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IMF to Emerging Asia Markets: Tighten Policies
Source: gmanews.tv
Source Date: Thursday, October 21, 2010
Focus: Institution and HR Management
Created: Oct 24, 2010

Multilateral lender International Monetary Fund (IMF) on Thursday said emerging Asia economies should tighten monetary and fiscal policies in place as capital continues to flood the region and inflation starts pressuring commodities prices and the purchasing power of currencies.

Strong economic growth in the region is leading to new policy challenges as inflation pressures continue to build and prices in some property markets continue to grow at double-digit rates, the fund said in its regional economic outlook for Asia and Pacific.

Plus, strong capital flows are adding further to domestic price pressure, it said in the report "Consolidating the Recovery and Building Sustainable Growth."

"A faster withdrawal of the fiscal stimulus put in place during the global financial crisis would also help guard against the risks of overheating," the Fund said.

There is room to return to a more stimulating policy stance should a worsening of global economic conditions negatively affect Asia, it said.

The Bangko Sentral ng Pilipinas (BSP) has kept a relaxed policy stance by keeping its key rates at record lows as inflation was benign, but has withdrawn almost all liquidity-enhancing measures introduced at the height of the global financial crisis in November 2008.

As economies buckled from the global financial melt down the BSP slashed its key policy rates by 200 basis points between December 2008 and July 2009 bringing the overnight borrowing rate to 4 percent and the overnight lending rate to 6 percent.

The IMF said central banks in the region including the BSP would face a difficult challenge in managing capital inflows that pose potential risks to financial stability.

"Macro-prudential measures have appropriately been taken in many regional economies to minimize risks, but more action may be needed," the IMF added.

Ensuring access
A broad range of reforms are needed to support domestic consumption and investment, including strengthening social safety nets, ensuring access to credit, easing restrictions in service sectors, and improving infrastructure, Anoop Singh, IMF director for Asia and Pacific department, said.

He added that exchange rate appreciation is an important part of rebalancing.

“It is only natural that as Asian economies grow stronger so too will their currencies. This is very much a sign of Asia’s success," he said.

Asia remains firmly in the lead of the global economic recovery and the time has come for countries in the region to normalize monetary and fiscal policy stances, Singh said.

“We welcome the steps so far taken by policymakers to control inflation risks and limit the build-up of financial sector vulnerabilities, but more now needs to be done given the continued strong growth in the region," he said.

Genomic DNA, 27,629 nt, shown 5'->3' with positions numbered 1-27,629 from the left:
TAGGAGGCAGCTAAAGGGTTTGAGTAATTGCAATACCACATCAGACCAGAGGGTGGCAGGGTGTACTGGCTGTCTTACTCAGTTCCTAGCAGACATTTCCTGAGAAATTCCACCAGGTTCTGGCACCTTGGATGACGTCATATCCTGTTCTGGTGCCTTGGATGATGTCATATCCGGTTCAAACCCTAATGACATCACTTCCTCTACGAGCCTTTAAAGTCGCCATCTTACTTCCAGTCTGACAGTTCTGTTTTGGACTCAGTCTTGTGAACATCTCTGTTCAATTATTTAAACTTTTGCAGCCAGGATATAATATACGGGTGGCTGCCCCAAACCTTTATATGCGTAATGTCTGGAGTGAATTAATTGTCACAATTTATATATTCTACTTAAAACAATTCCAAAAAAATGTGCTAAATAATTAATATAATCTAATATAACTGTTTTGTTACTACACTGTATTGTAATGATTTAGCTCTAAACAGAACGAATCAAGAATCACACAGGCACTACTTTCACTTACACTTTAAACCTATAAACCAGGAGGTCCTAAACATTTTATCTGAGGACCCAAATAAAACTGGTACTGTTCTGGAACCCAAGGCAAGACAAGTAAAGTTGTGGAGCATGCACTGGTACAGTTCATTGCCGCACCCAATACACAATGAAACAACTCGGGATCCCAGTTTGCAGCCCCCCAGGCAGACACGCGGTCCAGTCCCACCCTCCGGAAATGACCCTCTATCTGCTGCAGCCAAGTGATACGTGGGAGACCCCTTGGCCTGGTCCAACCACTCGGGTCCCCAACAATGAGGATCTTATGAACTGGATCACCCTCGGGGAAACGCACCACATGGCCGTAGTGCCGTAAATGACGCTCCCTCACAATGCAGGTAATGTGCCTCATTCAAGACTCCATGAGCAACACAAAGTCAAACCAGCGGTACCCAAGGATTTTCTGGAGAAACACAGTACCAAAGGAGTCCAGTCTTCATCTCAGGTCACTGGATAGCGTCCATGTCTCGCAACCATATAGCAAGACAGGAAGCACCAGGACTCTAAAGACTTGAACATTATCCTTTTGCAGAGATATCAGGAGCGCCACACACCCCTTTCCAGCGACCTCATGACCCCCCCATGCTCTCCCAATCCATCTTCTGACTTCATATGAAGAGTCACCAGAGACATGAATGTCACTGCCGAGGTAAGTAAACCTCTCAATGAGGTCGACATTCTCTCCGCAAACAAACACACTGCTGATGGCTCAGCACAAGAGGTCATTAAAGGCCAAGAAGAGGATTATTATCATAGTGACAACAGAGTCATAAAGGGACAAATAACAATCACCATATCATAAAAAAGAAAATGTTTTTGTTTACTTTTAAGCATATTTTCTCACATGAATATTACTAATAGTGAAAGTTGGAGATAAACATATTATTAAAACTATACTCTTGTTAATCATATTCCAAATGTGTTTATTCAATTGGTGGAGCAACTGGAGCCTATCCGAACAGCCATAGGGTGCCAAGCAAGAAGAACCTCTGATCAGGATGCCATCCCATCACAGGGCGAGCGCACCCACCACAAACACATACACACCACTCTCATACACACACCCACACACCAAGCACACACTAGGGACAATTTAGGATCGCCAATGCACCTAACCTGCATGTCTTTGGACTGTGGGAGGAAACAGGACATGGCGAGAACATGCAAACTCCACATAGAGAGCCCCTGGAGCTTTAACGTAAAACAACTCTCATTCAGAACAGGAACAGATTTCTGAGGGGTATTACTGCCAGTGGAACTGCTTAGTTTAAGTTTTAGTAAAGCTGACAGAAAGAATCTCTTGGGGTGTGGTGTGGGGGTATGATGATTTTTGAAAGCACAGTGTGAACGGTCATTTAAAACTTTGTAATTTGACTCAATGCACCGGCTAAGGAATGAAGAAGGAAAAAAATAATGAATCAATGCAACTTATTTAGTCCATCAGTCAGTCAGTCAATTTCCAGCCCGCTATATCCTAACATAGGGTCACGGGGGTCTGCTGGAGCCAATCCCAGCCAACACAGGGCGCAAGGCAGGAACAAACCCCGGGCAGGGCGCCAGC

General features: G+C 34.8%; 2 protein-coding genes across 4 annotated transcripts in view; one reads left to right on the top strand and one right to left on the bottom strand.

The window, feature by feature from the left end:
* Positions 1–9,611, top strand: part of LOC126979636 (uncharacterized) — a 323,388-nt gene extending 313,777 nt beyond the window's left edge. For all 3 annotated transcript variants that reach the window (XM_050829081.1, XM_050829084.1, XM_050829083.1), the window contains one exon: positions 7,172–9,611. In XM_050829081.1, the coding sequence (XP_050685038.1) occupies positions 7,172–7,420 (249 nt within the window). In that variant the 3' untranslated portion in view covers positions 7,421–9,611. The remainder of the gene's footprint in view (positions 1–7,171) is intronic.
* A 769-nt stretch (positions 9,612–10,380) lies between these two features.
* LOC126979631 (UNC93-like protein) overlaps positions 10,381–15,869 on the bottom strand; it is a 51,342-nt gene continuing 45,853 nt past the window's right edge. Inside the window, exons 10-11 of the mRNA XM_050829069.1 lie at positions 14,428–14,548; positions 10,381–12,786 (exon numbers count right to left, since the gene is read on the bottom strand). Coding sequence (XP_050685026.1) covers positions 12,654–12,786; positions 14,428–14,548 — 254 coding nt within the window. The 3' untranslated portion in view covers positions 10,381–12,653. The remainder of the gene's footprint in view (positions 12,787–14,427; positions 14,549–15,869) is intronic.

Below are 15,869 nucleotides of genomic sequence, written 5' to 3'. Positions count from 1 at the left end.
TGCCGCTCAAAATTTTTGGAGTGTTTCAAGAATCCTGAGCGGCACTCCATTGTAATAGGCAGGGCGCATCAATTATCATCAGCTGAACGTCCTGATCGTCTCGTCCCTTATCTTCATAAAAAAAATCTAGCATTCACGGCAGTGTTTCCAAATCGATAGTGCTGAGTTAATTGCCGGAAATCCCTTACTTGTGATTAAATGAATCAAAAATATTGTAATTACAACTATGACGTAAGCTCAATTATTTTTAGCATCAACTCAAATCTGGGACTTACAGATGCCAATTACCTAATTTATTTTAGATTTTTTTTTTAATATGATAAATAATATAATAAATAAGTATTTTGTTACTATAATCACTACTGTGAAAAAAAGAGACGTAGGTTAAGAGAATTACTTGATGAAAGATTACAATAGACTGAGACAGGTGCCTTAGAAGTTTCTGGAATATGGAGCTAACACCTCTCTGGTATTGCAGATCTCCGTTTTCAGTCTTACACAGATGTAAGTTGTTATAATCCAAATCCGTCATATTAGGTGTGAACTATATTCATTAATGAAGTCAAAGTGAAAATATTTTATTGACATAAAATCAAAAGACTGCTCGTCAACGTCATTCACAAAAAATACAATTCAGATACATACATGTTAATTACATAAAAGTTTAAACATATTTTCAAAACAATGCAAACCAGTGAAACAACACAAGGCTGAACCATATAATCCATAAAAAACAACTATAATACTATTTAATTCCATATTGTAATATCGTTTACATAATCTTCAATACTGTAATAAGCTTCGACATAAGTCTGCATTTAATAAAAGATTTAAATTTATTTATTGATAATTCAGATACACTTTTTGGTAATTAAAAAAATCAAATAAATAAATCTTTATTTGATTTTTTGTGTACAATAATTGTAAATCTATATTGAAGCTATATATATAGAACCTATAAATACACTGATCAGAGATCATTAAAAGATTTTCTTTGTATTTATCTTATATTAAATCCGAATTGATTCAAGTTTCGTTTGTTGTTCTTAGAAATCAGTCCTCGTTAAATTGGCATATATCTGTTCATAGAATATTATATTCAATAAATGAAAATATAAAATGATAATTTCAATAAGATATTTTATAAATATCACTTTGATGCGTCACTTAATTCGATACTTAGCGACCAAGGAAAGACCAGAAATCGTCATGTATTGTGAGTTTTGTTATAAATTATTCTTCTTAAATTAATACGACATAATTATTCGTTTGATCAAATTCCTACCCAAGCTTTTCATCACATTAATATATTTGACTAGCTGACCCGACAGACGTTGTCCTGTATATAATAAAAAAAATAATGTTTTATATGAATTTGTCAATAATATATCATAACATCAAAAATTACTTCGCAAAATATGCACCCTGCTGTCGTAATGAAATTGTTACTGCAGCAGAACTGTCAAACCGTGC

The IMF said in the 101-page outlook that it has upgraded the gross domestic product (GDP) growth forecast in Asia to 8 percent from 7 percent this year before easing to a more sustainable pace of 6.8 percent next year.

Economies across the region are expanding strongly led by China with a projected GDP growth of 10.5 percent this year and 9.6 percent next year, followed by India with 9.7 percent this year and 8.4 percent next year, the IMF said.

The GDP outlook for Association of Southeast Asian Nations (ASEAN) Plus 5 that includes the Philippines, Thailand, Vietnam, Malaysia, and Indonesia would hit 6.6 percent this year and 5.4 percent next year, according to the report.

Surprising turnaround
IMF upgraded its Philippine economic forecast to 7 percent from 6 percent this year after the country posted a surprising turnaround in the first half. That was the second time the IMF upgraded the Philippine growth forecast, originally expecting domestic output to grow by 3.6 percent for 2010.

"In the Philippines, above-trend growth in 2010 reflects a recovery in exports, strong consumption supported by robust remittance inflows, and a pickup in investment," IMF said in the report.

Thailand is expected to lead the region 7.5 percent, followed by Philippines (7 percent), Malaysia (6.7 percent), Vietnam (6.5 percent), and Indonesia (6 percent).

Philippine economic managers in the Cabinet-level Development Budget Coordination Committee (DBCC) upgraded their growth target to 5 percent to 6.0 percent from 2.6 percent to 3.6 percent as the GDP grew stronger-than-expected at 7.9 percent in the first half from 1.2 percent a year earlier.

The IMF kept its 2011 outlook of the Philippines at 4.5 percent, the second slowest GDP growth and slightly better than Thailand’s 4 percent.

It expects Vietnam to lead the region next year with 6.8 percent followed by Indonesia (6.2 percent) and Malaysia (5.3 percent).

"In 2011, as the recovery matures, growth is expected to return to trend," the multilateral lender added.

The DBCC, however, expects the domestic output to grow between 7 percent and 8 percent next year.
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